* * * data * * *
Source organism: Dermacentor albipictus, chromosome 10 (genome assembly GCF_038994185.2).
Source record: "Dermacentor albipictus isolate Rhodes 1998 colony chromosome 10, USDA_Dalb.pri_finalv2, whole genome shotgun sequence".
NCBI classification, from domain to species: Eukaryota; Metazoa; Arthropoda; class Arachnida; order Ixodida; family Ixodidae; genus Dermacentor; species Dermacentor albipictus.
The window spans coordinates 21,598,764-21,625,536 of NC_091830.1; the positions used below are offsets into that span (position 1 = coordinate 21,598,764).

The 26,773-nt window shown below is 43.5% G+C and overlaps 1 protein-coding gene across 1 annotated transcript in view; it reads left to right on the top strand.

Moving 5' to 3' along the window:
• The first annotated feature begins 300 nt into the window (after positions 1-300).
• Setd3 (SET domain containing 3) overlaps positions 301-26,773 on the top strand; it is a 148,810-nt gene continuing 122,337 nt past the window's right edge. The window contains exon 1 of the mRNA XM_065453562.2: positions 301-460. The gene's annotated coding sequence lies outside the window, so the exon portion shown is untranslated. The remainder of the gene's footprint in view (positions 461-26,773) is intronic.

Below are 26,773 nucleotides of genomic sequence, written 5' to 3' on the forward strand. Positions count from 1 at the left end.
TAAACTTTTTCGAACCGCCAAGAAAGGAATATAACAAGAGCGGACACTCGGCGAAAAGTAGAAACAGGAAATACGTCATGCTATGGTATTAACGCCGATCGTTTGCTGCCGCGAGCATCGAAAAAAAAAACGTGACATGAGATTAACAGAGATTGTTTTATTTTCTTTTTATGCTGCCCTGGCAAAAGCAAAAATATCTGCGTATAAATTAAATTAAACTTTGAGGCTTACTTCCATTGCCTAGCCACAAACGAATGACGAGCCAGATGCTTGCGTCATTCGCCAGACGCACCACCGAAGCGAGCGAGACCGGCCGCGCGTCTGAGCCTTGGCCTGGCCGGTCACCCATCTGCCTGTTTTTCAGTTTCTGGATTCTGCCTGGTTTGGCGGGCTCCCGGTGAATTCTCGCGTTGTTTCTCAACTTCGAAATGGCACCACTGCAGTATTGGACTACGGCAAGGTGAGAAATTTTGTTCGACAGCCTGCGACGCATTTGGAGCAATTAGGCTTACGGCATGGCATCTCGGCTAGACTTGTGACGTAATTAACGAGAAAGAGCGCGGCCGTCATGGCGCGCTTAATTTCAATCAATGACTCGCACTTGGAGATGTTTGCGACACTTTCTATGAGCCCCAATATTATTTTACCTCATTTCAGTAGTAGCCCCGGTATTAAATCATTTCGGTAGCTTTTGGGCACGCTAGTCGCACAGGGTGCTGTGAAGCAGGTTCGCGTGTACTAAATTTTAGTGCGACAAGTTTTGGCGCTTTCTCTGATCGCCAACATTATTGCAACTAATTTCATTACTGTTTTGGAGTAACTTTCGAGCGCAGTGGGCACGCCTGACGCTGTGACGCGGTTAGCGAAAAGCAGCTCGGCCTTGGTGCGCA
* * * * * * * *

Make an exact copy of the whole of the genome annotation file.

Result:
Source organism: Dermacentor albipictus, chromosome 10 (genome assembly GCF_038994185.2).
Source record: "Dermacentor albipictus isolate Rhodes 1998 colony chromosome 10, USDA_Dalb.pri_finalv2, whole genome shotgun sequence".
NCBI classification, from domain to species: Eukaryota; Metazoa; Arthropoda; class Arachnida; order Ixodida; family Ixodidae; genus Dermacentor; species Dermacentor albipictus.
The window spans coordinates 21,598,764-21,625,536 of NC_091830.1; the positions used below are offsets into that span (position 1 = coordinate 21,598,764).

The 26,773-nt window shown below is 43.5% G+C and overlaps 1 protein-coding gene across 1 annotated transcript in view; it reads left to right on the top strand.

Moving 5' to 3' along the window:
• The first annotated feature begins 300 nt into the window (after positions 1-300).
• Setd3 (SET domain containing 3) overlaps positions 301-26,773 on the top strand; it is a 148,810-nt gene continuing 122,337 nt past the window's right edge. The window contains exon 1 of the mRNA XM_065453562.2: positions 301-460. The gene's annotated coding sequence lies outside the window, so the exon portion shown is untranslated. The remainder of the gene's footprint in view (positions 461-26,773) is intronic.

Below are 26,773 nucleotides of genomic sequence, written 5' to 3' on the forward strand. Positions count from 1 at the left end.
TAAACTTTTTCGAACCGCCAAGAAAGGAATATAACAAGAGCGGACACTCGGCGAAAAGTAGAAACAGGAAATACGTCATGCTATGGTATTAACGCCGATCGTTTGCTGCCGCGAGCATCGAAAAAAAAAACGTGACATGAGATTAACAGAGATTGTTTTATTTTCTTTTTATGCTGCCCTGGCAAAAGCAAAAATATCTGCGTATAAATTAAATTAAACTTTGAGGCTTACTTCCATTGCCTAGCCACAAACGAATGACGAGCCAGATGCTTGCGTCATTCGCCAGACGCACCACCGAAGCGAGCGAGACCGGCCGCGCGTCTGAGCCTTGGCCTGGCCGGTCACCCATCTGCCTGTTTTTCAGTTTCTGGATTCTGCCTGGTTTGGCGGGCTCCCGGTGAATTCTCGCGTTGTTTCTCAACTTCGAAATGGCACCACTGCAGTATTGGACTACGGCAAGGTGAGAAATTTTGTTCGACAGCCTGCGACGCATTTGGAGCAATTAGGCTTACGGCATGGCATCTCGGCTAGACTTGTGACGTAATTAACGAGAAAGAGCGCGGCCGTCATGGCGCGCTTAATTTCAATCAATGACTCGCACTTGGAGATGTTTGCGACACTTTCTATGAGCCCCAATATTATTTTACCTCATTTCAGTAGTAGCCCCGGTATTAAATCATTTCGGTAGCTTTTGGGCACGCTAGTCGCACAGGGTGCTGTGAAGCAGGTTCGCGTGTACTAAATTTTAGTGCGACAAGTTTTGGCGCTTTCTCTGATCGCCAACATTATTGCAACTAATTTCATTACTGTTTTGGAGTAACTTTCGAGCGCAGTGGGCACGCCTGACGCTGTGACGCGGTTAGCGAAAAGCAGCTCGGCCTTGGTGCGCA